Schneider, S., Peters, J., Bromberg, U., Brassen, S., Miedl, S. F., Banaschewski, T., et al. (2012). Risk taking and the adolescent reward system: a potential common link to substance abuse. Am. J. Psychiatry 169, 39–46. doi: 10.1176/appi.ajp.2011.11030489
Schumann, G., Loth, E., Banaschewski, T., Barbot, A., Barker, G., Büchel, C., et al. (2010). The IMAGEN study: reinforcement-related behaviour in normal brain function and psychopathology. Mol. Psychiatry 15, 1128–1139. doi: 10.1038/mp.2010.4
Subramanian, A., Tamayo, P., Mootha, V. K., Mukherjee, S., Ebert, B. L., Gillette, M. A., et al. (2005). Gene set enrichment analysis: a knowledge-based approach for interpreting genome-wide expression profiles. Proc. Natl. Acad. Sci. U.S.A. 102, 15545–15550 doi: 10.1073/pnas.0506580102
Verdejo-García, A., Lawrence, A. J., and Clark, L. (2008). Impulsivity as a vulnerability marker for substance-use disorders: review of findings from high-risk research, problem gamblers and genetic association studies. Neurosci. Biobehav. Rev. 32, 777–810. doi: 10.1016/j.neubiorev.2007.11.003
Voon, V., Irvine, M. A., Derbyshire, K., Worbe, Y., Lange, I., Abbott, S., et al. (2014). Measuring “waiting” impulsivity in substance addictions and binge eating disorder in a novel analogue of rodent serial reaction time task. Biol. Psychiatry 75, 148–155. doi: 10.1016/j.biopsych.2013.05.013
Walker, S. E., Peña-Oliver, Y., and Stephens, D. N. (2011). Learning not to be impulsive: disruption by experience of alcohol withdrawal. Psychopharmacology (Berl.) 217, 433–442. doi: 10.1007/s00213-011-2298-0
Wang, X., Cahill, M. E., Werner, C. T., Christoffel, D. J., Golden, S. A., Xie, Z., et al. (2013). Kalirin-7 mediates cocaine-induced AMPA receptor and spine plasticity, enabling incentive sensitization. J. Neurosci. 33, 11012–11022. doi: 10.1523/JNEUROSCI.1097-13.2013
Whelan, R., Conrod, P. J., Poline, J.-B., Lourdusamy, A., Banaschewski, T., Barker, G. J., et al. (2012). Adolescent impulsivity phenotypes characterized by distinct brain networks. Nat. Neurosci. 15, 920–925. doi: 10.1038/nn.3092
Wrase, J., Schlagenhauf, F., Kienast, T., Wüstenberg, T., Bermpohl, F., Kahnt, T., et al. (2007). Dysfunction of reward processing correlates with alcohol craving in detoxified alcoholics. Neuroimage 35, 787–794. doi: 10.1016/j.neuroimage.2006.11.043
Yau, W. Y., Zubieta, J. K., Weiland, B. J., Samudra, P. G., Zucker, R. A., and Heitzeg, M. M. (2012). Nucleus accumbens response to incentive stimuli anticipation in children of alcoholics: relationships with precursive behavioral risk and lifetime alcohol use. J. Neurosci. 32, 2544–2551. doi: 10.1523/JNEUROSCI.1390-11.2012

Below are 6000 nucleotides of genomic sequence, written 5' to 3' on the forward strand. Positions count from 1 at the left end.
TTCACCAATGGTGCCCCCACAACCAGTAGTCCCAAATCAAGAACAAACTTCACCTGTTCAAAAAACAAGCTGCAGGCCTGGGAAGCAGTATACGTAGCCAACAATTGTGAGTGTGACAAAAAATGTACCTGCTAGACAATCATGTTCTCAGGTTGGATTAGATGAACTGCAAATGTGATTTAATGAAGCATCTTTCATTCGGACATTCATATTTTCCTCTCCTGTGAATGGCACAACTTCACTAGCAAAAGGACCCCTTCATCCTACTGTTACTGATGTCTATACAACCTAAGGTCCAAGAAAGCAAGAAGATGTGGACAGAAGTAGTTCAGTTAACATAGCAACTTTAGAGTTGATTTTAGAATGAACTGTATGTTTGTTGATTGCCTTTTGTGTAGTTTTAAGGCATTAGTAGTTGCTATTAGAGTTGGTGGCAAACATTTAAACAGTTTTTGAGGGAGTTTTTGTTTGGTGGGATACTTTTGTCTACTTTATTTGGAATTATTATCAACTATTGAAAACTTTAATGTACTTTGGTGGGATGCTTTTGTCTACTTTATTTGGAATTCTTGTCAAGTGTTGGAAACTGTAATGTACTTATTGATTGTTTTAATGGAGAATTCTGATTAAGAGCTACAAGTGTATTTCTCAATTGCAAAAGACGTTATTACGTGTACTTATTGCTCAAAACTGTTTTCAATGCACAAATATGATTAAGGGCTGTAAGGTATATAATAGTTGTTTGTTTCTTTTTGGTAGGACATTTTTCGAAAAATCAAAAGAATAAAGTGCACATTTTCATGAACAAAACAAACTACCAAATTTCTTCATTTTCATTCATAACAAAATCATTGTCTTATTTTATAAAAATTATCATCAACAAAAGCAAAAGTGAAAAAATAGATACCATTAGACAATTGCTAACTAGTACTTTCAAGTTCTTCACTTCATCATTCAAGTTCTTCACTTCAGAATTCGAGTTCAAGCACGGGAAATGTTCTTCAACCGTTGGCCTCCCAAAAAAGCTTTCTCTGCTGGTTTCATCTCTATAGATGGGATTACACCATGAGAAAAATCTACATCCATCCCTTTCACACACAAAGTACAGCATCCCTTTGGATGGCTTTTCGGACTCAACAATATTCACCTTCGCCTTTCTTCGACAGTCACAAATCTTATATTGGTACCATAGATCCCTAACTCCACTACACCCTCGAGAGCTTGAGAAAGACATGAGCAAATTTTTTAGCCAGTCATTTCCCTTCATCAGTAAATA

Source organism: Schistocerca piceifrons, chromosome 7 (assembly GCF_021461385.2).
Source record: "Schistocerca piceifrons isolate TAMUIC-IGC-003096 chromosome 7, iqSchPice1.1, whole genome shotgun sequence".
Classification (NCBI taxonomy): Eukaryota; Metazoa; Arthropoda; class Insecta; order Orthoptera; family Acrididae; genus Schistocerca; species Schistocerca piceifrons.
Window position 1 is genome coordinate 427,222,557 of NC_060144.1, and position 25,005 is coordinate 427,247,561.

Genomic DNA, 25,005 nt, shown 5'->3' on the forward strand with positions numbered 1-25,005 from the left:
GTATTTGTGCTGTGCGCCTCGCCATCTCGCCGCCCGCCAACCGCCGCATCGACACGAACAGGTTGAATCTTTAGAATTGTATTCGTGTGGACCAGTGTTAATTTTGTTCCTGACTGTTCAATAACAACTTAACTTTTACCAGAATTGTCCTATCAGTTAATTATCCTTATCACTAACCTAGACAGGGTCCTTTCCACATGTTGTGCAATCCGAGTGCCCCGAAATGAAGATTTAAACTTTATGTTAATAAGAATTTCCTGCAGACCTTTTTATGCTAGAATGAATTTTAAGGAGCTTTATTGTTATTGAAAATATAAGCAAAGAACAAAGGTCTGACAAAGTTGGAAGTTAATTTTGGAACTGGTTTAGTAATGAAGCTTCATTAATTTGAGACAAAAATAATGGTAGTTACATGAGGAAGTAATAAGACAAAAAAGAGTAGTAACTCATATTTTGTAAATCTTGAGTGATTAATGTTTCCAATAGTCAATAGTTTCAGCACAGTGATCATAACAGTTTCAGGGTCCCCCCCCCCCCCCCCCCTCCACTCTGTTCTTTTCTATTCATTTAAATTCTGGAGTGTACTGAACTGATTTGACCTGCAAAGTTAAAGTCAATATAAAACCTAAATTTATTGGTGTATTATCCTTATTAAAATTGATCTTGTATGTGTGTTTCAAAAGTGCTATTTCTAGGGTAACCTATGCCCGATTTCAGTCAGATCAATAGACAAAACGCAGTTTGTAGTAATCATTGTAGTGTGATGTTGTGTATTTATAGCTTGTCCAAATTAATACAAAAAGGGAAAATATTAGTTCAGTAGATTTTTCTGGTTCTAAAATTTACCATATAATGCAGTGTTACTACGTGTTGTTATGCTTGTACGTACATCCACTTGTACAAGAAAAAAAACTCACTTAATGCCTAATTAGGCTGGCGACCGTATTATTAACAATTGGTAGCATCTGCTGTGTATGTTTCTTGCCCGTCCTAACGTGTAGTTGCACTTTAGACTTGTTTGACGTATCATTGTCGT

Zhou, F. C., Anthony, B., Dunn, K. W., Lindquist, W. B., Xu, Z. C., and Deng, P. (2007). Chronic alcohol drinking alters neuronal dendritic spines in the brain reward center nucleus accumbens. Brain Res. 1134, 148–161. doi: 10.1016/j.brainres.2006.11.046
Keywords: impulsivity, binge drinking, adolescent, fMRI, BXD recombinant inbred strains, monetary incentive delay, 5-choice serial reaction time task
Citation: Peña-Oliver Y, Carvalho FM, Sanchez-Roige S, Quinlan EB, Jia T, Walker-Tilley T, Rulten SL, Pearl FMG, Banaschewski T, Barker GJ, Bokde ALW, Büchel C, Conrod PJ, Flor H, Gallinat J, Garavan H, Heinz A, Gowland P, Paillere Martinot M-L, Paus T, Rietschel M, Robbins TW, Smolka MN, Schumann G, Stephens DN for the IMAGEN Consortium (2016) Mouse and Human Genetic Analyses Associate Kalirin with Ventral Striatal Activation during Impulsivity and with Alcohol Misuse. Front. Genet. 7:52. doi: 10.3389/fgene.2016.00052
Received: 15 January 2016; Accepted: 21 March 2016;
Published: 07 April 2016.
Edited by:Michael F. Miles, Virginia Commonwealth University, USA
Reviewed by:Laura M. Saba, University of Colorado Denver, USA
Alfredo Ghezzi, The University of Texas at Austin, USA
Copyright © 2016 Peña-Oliver, Carvalho, Sanchez-Roige, Quinlan, Jia, Walker-Tilley, Rulten, Pearl, Banaschewski, Barker, Bokde, Büchel, Conrod, Flor, Gallinat, Garavan, Heinz, Gowland, Paillere Martinot, Paus, Rietschel, Robbins, Smolka, Schumann, Stephens for the IMAGEN Consortium. This is an open-access article distributed under the terms of the Creative Commons Attribution License (CC BY). The use, distribution or reproduction in other forums is permitted, provided the original author(s) or licensor are credited and that the original publication in this journal is cited, in accordance with accepted academic practice. No use, distribution or reproduction is permitted which does not comply with these terms.
*Correspondence: Yolanda Peña-Oliver, firstname.lastname@example.org
†These authors have contributed equally to this work.